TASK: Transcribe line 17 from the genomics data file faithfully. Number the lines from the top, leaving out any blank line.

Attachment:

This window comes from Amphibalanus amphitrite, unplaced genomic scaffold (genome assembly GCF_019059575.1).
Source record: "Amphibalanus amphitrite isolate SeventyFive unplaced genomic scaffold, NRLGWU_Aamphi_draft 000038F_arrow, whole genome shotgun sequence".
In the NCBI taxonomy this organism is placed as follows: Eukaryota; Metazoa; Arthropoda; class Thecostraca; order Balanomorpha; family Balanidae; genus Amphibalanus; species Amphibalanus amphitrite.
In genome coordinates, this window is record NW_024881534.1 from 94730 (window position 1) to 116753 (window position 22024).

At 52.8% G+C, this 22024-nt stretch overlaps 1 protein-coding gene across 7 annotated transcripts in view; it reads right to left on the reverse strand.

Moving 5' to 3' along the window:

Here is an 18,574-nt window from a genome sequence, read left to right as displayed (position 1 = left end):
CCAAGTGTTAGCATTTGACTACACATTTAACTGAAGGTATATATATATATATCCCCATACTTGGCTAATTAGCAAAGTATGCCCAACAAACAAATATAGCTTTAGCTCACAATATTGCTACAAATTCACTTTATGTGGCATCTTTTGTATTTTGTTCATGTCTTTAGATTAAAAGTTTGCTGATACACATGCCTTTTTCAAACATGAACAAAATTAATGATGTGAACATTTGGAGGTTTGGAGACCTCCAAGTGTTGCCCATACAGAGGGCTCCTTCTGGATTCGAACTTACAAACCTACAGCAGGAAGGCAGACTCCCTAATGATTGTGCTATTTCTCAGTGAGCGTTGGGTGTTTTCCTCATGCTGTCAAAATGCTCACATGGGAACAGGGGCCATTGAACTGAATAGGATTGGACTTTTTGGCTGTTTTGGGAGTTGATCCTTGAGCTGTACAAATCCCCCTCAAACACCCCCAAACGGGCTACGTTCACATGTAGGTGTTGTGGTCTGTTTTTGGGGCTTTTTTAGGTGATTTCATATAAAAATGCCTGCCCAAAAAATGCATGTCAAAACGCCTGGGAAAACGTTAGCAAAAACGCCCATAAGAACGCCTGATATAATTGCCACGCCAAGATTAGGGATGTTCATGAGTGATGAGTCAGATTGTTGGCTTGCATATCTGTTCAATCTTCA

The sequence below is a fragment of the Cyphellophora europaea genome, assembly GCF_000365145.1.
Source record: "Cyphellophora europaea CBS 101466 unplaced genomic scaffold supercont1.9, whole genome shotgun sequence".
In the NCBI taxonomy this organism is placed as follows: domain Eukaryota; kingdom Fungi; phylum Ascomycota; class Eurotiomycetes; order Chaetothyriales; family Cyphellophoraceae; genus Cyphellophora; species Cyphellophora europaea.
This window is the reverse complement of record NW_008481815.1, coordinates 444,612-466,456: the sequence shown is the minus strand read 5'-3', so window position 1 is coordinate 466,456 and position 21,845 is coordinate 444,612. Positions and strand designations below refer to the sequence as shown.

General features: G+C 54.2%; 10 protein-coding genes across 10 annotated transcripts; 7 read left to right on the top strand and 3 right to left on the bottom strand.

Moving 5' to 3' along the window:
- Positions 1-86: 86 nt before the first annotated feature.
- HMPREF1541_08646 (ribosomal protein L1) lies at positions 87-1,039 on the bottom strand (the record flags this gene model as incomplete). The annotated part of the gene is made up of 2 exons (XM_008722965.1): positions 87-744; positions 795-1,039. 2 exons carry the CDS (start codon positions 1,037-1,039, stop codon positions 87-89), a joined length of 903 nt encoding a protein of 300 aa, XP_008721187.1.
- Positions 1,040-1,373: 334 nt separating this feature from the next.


- Positions 1,040-1,373: 334 nt separating this feature from the next.